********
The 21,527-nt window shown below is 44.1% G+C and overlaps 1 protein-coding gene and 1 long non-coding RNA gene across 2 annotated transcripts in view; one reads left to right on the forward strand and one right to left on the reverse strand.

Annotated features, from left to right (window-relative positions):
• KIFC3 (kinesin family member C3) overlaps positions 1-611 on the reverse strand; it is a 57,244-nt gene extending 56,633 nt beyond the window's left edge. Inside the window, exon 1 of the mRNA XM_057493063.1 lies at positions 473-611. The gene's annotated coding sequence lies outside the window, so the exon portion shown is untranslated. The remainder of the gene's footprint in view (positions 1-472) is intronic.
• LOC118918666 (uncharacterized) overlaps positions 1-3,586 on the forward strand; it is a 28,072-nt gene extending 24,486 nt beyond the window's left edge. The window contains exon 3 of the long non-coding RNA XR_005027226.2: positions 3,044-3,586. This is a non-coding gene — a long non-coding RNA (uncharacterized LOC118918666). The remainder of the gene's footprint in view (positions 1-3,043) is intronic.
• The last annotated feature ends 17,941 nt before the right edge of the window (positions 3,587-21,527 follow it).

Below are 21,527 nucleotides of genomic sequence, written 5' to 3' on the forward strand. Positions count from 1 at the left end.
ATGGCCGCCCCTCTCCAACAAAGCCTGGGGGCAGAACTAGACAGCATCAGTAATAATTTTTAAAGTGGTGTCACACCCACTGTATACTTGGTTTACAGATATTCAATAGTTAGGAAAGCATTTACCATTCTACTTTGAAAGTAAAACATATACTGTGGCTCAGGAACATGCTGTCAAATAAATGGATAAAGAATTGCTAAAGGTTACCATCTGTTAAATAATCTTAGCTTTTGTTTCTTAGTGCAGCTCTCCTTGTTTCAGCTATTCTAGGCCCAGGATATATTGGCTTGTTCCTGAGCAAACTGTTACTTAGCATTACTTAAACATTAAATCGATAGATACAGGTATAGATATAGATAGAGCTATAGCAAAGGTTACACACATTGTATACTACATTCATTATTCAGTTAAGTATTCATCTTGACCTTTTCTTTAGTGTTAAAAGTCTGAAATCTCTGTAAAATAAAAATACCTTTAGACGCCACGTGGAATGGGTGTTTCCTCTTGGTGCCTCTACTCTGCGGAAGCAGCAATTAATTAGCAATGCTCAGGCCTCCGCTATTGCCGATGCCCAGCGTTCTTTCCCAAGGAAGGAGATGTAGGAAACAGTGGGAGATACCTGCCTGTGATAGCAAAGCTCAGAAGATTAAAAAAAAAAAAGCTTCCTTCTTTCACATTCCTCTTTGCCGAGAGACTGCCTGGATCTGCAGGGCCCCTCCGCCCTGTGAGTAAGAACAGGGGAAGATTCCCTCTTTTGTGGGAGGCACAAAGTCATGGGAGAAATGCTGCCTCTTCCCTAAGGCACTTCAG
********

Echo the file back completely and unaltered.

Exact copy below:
The 21,527-nt window shown below is 44.1% G+C and overlaps 1 protein-coding gene and 1 long non-coding RNA gene across 2 annotated transcripts in view; one reads left to right on the forward strand and one right to left on the reverse strand.

Annotated features, from left to right (window-relative positions):
• KIFC3 (kinesin family member C3) overlaps positions 1-611 on the reverse strand; it is a 57,244-nt gene extending 56,633 nt beyond the window's left edge. Inside the window, exon 1 of the mRNA XM_057493063.1 lies at positions 473-611. The gene's annotated coding sequence lies outside the window, so the exon portion shown is untranslated. The remainder of the gene's footprint in view (positions 1-472) is intronic.
• LOC118918666 (uncharacterized) overlaps positions 1-3,586 on the forward strand; it is a 28,072-nt gene extending 24,486 nt beyond the window's left edge. The window contains exon 3 of the long non-coding RNA XR_005027226.2: positions 3,044-3,586. This is a non-coding gene — a long non-coding RNA (uncharacterized LOC118918666). The remainder of the gene's footprint in view (positions 1-3,043) is intronic.
• The last annotated feature ends 17,941 nt before the right edge of the window (positions 3,587-21,527 follow it).

Below are 21,527 nucleotides of genomic sequence, written 5' to 3' on the forward strand. Positions count from 1 at the left end.
ATGGCCGCCCCTCTCCAACAAAGCCTGGGGGCAGAACTAGACAGCATCAGTAATAATTTTTAAAGTGGTGTCACACCCACTGTATACTTGGTTTACAGATATTCAATAGTTAGGAAAGCATTTACCATTCTACTTTGAAAGTAAAACATATACTGTGGCTCAGGAACATGCTGTCAAATAAATGGATAAAGAATTGCTAAAGGTTACCATCTGTTAAATAATCTTAGCTTTTGTTTCTTAGTGCAGCTCTCCTTGTTTCAGCTATTCTAGGCCCAGGATATATTGGCTTGTTCCTGAGCAAACTGTTACTTAGCATTACTTAAACATTAAATCGATAGATACAGGTATAGATATAGATAGAGCTATAGCAAAGGTTACACACATTGTATACTACATTCATTATTCAGTTAAGTATTCATCTTGACCTTTTCTTTAGTGTTAAAAGTCTGAAATCTCTGTAAAATAAAAATACCTTTAGACGCCACGTGGAATGGGTGTTTCCTCTTGGTGCCTCTACTCTGCGGAAGCAGCAATTAATTAGCAATGCTCAGGCCTCCGCTATTGCCGATGCCCAGCGTTCTTTCCCAAGGAAGGAGATGTAGGAAACAGTGGGAGATACCTGCCTGTGATAGCAAAGCTCAGAAGATTAAAAAAAAAAAAGCTTCCTTCTTTCACATTCCTCTTTGCCGAGAGACTGCCTGGATCTGCAGGGCCCCTCCGCCCTGTGAGTAAGAACAGGGGAAGATTCCCTCTTTTGTGGGAGGCACAAAGTCATGGGAGAAATGCTGCCTCTTCCCTAAGGCACTTCAG